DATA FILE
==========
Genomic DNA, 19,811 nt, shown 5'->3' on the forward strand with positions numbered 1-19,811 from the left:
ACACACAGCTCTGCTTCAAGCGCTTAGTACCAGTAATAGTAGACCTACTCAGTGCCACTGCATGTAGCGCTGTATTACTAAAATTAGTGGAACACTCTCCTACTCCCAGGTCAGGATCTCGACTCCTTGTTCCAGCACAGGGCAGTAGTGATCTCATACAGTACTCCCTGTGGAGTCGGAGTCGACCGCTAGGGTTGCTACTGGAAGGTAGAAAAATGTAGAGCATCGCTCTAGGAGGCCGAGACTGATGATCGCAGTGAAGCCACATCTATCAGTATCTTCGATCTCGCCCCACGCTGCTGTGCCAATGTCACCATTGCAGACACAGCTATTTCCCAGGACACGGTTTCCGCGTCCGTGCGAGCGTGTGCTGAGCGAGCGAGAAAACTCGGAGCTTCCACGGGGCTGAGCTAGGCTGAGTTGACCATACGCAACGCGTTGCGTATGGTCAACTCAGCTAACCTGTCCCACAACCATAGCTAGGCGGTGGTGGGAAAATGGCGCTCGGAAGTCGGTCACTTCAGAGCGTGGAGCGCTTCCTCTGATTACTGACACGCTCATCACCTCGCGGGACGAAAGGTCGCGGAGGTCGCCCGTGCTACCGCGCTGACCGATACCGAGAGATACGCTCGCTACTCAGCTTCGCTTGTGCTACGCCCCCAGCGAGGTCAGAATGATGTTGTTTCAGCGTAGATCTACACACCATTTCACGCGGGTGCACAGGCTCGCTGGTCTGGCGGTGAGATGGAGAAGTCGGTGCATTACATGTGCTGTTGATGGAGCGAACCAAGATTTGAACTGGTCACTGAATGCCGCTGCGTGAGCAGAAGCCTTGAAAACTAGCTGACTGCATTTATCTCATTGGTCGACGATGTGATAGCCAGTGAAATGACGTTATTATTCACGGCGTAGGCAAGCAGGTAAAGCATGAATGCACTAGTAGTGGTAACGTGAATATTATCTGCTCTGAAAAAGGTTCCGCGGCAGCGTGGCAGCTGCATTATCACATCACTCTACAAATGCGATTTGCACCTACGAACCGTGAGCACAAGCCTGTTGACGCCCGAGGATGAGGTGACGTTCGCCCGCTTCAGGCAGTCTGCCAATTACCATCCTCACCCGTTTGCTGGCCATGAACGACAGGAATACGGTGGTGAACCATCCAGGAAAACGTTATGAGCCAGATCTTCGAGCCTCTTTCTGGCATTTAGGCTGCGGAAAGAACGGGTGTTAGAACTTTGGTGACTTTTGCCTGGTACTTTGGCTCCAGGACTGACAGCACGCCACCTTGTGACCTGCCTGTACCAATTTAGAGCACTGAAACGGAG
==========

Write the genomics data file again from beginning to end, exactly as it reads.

Genomic DNA, 19,811 nt, shown 5'->3' on the forward strand with positions numbered 1-19,811 from the left:
ACACACAGCTCTGCTTCAAGCGCTTAGTACCAGTAATAGTAGACCTACTCAGTGCCACTGCATGTAGCGCTGTATTACTAAAATTAGTGGAACACTCTCCTACTCCCAGGTCAGGATCTCGACTCCTTGTTCCAGCACAGGGCAGTAGTGATCTCATACAGTACTCCCTGTGGAGTCGGAGTCGACCGCTAGGGTTGCTACTGGAAGGTAGAAAAATGTAGAGCATCGCTCTAGGAGGCCGAGACTGATGATCGCAGTGAAGCCACATCTATCAGTATCTTCGATCTCGCCCCACGCTGCTGTGCCAATGTCACCATTGCAGACACAGCTATTTCCCAGGACACGGTTTCCGCGTCCGTGCGAGCGTGTGCTGAGCGAGCGAGAAAACTCGGAGCTTCCACGGGGCTGAGCTAGGCTGAGTTGACCATACGCAACGCGTTGCGTATGGTCAACTCAGCTAACCTGTCCCACAACCATAGCTAGGCGGTGGTGGGAAAATGGCGCTCGGAAGTCGGTCACTTCAGAGCGTGGAGCGCTTCCTCTGATTACTGACACGCTCATCACCTCGCGGGACGAAAGGTCGCGGAGGTCGCCCGTGCTACCGCGCTGACCGATACCGAGAGATACGCTCGCTACTCAGCTTCGCTTGTGCTACGCCCCCAGCGAGGTCAGAATGATGTTGTTTCAGCGTAGATCTACACACCATTTCACGCGGGTGCACAGGCTCGCTGGTCTGGCGGTGAGATGGAGAAGTCGGTGCATTACATGTGCTGTTGATGGAGCGAACCAAGATTTGAACTGGTCACTGAATGCCGCTGCGTGAGCAGAAGCCTTGAAAACTAGCTGACTGCATTTATCTCATTGGTCGACGATGTGATAGCCAGTGAAATGACGTTATTATTCACGGCGTAGGCAAGCAGGTAAAGCATGAATGCACTAGTAGTGGTAACGTGAATATTATCTGCTCTGAAAAAGGTTCCGCGGCAGCGTGGCAGCTGCATTATCACATCACTCTACAAATGCGATTTGCACCTACGAACCGTGAGCACAAGCCTGTTGACGCCCGAGGATGAGGTGACGTTCGCCCGCTTCAGGCAGTCTGCCAATTACCATCCTCACCCGTTTGCTGGCCATGAACGACAGGAATACGGTGGTGAACCATCCAGGAAAACGTTATGAGCCAGATCTTCGAGCCTCTTTCTGGCATTTAGGCTGCGGAAAGAACGGGTGTTAGAACTTTGGTGACTTTTGCCTGGTACTTTGGCTCCAGGACTGACAGCACGCCACCTTGTGACCTGCCTGTACCAATTTAGAGCACTGAAACGGAG